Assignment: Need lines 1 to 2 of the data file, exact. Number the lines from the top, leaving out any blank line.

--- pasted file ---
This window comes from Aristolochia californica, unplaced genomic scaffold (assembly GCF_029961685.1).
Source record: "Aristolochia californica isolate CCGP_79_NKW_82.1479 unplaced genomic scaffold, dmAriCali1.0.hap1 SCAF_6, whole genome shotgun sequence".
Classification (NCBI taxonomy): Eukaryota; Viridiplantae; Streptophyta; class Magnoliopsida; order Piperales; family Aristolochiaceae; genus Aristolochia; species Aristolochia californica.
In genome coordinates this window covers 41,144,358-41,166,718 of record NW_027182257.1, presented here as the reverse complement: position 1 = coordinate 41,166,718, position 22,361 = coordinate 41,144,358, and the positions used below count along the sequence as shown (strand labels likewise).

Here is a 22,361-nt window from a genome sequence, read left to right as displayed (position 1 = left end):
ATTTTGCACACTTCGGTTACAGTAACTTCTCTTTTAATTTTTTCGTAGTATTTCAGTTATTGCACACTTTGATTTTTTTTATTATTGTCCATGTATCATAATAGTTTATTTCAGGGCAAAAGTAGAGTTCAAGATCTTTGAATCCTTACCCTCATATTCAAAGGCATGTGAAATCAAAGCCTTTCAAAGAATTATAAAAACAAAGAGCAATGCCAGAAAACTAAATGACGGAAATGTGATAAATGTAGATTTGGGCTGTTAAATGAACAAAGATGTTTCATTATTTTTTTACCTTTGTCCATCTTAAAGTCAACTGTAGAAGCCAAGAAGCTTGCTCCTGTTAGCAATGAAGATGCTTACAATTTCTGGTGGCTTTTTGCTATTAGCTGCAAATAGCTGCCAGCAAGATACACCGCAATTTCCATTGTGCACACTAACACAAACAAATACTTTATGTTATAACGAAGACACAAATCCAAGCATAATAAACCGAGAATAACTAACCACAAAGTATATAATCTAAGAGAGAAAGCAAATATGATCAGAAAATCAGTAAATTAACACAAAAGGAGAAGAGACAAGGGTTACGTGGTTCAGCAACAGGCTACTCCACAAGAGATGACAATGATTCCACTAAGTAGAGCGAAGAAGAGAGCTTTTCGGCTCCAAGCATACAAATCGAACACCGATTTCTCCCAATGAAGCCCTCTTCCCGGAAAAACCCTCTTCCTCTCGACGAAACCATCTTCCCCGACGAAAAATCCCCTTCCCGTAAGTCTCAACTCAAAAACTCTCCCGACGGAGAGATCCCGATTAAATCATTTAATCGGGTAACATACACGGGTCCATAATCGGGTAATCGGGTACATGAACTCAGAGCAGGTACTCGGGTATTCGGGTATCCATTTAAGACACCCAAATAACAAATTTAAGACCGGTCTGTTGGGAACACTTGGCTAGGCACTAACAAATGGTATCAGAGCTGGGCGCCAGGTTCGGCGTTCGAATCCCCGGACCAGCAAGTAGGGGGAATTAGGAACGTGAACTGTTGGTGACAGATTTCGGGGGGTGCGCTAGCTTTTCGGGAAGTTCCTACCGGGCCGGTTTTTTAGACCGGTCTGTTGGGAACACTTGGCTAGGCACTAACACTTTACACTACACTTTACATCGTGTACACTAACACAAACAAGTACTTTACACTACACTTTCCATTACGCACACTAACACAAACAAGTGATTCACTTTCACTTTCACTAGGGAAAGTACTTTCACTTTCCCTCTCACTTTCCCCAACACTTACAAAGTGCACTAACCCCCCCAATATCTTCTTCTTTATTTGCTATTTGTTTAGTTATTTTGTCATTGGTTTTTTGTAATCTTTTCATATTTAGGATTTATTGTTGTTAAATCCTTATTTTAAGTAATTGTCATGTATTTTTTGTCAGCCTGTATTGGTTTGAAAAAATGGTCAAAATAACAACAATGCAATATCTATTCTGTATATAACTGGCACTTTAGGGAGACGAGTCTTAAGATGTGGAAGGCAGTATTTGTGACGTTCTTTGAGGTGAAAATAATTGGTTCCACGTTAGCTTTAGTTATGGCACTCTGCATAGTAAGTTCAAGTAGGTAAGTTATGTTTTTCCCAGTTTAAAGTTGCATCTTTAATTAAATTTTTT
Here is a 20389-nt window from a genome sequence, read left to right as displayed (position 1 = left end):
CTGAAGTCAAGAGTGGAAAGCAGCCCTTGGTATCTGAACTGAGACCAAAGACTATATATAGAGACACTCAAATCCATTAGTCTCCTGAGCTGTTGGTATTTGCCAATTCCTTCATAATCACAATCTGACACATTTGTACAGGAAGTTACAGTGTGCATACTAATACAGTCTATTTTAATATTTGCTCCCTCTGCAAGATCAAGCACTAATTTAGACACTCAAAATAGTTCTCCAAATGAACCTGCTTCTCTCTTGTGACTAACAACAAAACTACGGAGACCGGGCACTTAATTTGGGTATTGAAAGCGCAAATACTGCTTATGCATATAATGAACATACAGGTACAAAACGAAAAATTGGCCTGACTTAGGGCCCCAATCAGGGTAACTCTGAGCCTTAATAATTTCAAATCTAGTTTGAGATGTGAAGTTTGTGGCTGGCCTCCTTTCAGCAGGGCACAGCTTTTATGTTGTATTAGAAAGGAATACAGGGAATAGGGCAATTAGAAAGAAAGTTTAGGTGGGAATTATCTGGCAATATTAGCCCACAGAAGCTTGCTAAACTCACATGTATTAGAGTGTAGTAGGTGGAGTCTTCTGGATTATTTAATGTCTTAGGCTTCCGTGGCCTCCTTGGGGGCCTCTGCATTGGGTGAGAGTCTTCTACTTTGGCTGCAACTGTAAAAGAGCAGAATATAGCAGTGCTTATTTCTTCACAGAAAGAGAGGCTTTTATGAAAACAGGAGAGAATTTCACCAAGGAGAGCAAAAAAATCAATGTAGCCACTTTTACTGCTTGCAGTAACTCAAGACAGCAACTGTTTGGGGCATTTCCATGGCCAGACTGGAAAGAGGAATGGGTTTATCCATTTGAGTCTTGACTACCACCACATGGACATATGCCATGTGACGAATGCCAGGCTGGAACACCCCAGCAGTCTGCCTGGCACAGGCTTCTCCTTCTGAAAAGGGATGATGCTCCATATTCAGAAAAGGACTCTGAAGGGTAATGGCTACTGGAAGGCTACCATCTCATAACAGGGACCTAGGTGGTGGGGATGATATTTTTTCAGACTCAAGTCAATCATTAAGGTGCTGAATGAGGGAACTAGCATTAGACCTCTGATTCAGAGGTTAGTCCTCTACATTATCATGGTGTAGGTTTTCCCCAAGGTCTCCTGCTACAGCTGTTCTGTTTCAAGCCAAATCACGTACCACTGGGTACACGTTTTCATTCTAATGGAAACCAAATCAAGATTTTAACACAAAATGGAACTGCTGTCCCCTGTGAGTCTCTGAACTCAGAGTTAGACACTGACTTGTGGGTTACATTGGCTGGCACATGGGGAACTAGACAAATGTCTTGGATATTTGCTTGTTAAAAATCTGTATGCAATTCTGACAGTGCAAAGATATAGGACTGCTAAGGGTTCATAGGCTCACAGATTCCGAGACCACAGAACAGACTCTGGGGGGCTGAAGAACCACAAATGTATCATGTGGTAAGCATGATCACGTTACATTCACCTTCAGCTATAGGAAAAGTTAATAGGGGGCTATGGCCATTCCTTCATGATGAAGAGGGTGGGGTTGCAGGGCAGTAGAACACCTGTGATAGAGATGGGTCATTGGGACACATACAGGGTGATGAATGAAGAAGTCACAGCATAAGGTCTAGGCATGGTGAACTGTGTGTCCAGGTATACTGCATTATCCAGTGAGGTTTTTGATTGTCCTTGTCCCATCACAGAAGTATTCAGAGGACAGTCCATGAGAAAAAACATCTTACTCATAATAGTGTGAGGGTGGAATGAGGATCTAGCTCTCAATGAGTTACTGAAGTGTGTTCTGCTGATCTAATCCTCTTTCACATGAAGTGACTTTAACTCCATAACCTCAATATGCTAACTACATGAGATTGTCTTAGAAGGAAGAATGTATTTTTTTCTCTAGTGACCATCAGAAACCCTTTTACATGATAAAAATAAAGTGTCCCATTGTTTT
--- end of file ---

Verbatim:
This window comes from Aristolochia californica, unplaced genomic scaffold (assembly GCF_029961685.1).
Source record: "Aristolochia californica isolate CCGP_79_NKW_82.1479 unplaced genomic scaffold, dmAriCali1.0.hap1 SCAF_6, whole genome shotgun sequence".